Michael Frisch, Ph.D., a graduate school colleague of mine when I was at the University of Kansas, has written a book on Quality of Life Therapy: techniques for expanding happiness and life satisfaction. Three "pillars" of this work, he explains are:

1) Inner Abundance - This relates to self-care and maximizing one's energy and internal resources;

2) Quality Time - Time spent by oneself, for oneself;

3) Finding Meaning - Having goals that give purpose and significance to life.

The key idea here is that happiness is not just something that happens to people. It is the result of one's relationship to oneself.

I encounter many traders who lack a sense of abundance--they are forever fearing that they will miss market moves and opportunity. I find many traders that lack quality time: they are slaves to the screen and experience more frustration than joy in their efforts. I also see many traders who derive little sense of meaning and purpose in their work. If they're not making money, they are not happy.

Conversely, I encounter very successful traders who find no lack of opportunities in markets, who achieve a high quality of life with activities inside and outside of markets, and who derive great meaning and significance from the self-mastery, growth, and insight required by their work.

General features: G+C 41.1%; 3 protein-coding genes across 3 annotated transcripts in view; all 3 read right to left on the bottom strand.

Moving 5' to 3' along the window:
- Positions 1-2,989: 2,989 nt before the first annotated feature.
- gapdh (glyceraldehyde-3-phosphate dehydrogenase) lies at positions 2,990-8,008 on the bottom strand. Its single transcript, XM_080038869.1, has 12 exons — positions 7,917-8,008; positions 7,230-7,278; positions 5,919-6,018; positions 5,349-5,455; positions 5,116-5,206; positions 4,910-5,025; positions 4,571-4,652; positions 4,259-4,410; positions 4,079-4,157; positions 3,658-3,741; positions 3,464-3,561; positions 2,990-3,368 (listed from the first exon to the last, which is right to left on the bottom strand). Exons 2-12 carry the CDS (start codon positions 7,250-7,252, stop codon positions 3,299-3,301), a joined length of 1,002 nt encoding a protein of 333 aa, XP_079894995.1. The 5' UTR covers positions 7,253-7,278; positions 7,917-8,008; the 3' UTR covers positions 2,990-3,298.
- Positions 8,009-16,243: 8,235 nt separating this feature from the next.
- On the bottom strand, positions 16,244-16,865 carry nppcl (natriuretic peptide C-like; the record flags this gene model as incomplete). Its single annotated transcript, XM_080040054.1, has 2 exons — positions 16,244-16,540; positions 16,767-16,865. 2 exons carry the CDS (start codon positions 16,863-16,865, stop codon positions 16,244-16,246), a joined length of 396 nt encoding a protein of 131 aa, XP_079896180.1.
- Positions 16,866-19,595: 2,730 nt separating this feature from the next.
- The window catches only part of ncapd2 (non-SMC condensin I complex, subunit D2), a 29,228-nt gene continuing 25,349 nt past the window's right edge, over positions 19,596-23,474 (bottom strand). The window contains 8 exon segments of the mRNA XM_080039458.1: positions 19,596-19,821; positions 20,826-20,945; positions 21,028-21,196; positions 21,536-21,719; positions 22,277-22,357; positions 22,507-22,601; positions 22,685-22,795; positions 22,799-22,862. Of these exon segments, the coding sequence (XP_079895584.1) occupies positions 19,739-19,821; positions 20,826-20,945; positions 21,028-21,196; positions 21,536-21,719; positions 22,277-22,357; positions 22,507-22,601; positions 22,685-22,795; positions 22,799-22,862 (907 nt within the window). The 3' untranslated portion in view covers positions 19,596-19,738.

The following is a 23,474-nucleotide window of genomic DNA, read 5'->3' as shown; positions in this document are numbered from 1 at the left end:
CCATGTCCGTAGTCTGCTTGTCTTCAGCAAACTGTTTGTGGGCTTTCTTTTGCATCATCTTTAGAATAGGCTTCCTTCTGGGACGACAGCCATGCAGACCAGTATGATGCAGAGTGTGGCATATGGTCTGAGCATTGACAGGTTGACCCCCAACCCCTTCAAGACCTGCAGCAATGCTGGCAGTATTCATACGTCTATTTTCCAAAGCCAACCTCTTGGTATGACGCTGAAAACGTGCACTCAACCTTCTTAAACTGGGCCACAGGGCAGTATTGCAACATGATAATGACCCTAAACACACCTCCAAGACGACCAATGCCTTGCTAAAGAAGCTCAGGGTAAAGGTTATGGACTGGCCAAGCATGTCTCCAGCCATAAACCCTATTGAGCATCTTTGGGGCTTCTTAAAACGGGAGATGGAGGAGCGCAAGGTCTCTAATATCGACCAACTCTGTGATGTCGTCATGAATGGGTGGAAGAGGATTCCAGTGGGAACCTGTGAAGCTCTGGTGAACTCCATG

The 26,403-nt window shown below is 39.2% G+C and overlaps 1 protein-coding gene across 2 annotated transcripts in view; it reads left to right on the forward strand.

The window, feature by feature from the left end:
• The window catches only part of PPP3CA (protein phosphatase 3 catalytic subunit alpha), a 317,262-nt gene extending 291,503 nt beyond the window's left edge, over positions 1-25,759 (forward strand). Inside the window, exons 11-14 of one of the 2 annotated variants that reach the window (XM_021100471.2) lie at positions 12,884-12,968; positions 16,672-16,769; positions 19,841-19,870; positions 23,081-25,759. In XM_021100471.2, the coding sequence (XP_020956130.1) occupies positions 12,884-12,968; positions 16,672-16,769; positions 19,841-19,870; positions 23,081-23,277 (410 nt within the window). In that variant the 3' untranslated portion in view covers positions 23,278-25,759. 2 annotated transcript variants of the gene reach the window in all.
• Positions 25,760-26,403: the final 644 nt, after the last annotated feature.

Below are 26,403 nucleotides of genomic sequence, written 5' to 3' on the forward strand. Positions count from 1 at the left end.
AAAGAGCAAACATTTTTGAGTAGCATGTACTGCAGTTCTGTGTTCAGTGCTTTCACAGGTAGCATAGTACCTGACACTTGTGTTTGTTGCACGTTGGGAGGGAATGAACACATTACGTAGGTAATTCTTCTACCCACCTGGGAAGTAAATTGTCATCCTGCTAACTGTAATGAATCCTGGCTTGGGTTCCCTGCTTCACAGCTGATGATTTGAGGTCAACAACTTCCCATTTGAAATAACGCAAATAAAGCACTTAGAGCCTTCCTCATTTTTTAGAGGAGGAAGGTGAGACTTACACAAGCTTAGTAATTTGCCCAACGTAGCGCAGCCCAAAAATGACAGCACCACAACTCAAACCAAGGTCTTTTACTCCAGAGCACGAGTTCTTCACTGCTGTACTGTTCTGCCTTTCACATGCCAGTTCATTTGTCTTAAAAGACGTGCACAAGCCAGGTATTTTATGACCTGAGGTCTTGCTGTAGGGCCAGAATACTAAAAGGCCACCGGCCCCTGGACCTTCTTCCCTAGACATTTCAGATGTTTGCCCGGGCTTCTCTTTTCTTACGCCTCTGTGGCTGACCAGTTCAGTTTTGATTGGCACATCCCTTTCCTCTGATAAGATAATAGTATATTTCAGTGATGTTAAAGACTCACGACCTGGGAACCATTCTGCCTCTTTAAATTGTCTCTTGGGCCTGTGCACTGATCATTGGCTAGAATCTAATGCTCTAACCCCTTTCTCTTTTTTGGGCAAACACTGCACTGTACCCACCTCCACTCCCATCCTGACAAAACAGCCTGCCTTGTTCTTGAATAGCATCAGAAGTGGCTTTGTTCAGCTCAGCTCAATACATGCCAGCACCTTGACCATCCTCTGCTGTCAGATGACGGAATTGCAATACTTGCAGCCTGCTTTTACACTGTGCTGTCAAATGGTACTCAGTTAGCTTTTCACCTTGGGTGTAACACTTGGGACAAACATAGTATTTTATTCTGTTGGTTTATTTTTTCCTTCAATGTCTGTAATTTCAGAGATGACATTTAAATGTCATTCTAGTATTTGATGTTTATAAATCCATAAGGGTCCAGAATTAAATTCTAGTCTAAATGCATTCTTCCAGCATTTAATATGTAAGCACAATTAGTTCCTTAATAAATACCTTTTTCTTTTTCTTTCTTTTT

Happiness is a lifestyle, not just a set of moods. It is also life-enhancing, and it is a crucial element in performance. We cannot master a field if we do not love and embrace it.

Midday Briefing for February 19th: Assessing Stock Market Participation

As regular readers are aware, I like to follow a basket of highly rated stocks across S&P 500 sectors to give me a sense for the relative participation in market moves. When the S&P makes a new high or low, it's helpful to see how many stocks are contributing to that strength or weakness. Very often, the seeming breakouts to new highs that are not accompanied by broad participation are the moves most likely to fail and return to trading ranges.

For traders not constructing and tracking their own baskets, FinViz offers an excellent spectrum view of sectors and stock performance within those sectors (above). When the stocks are showing meaningful rises, we see them in the green end of the spectrum; those showing meaningful declines are in the red end. When we see many stocks in the black region between green and red, it suggests that a large number of issues are not moving significantly.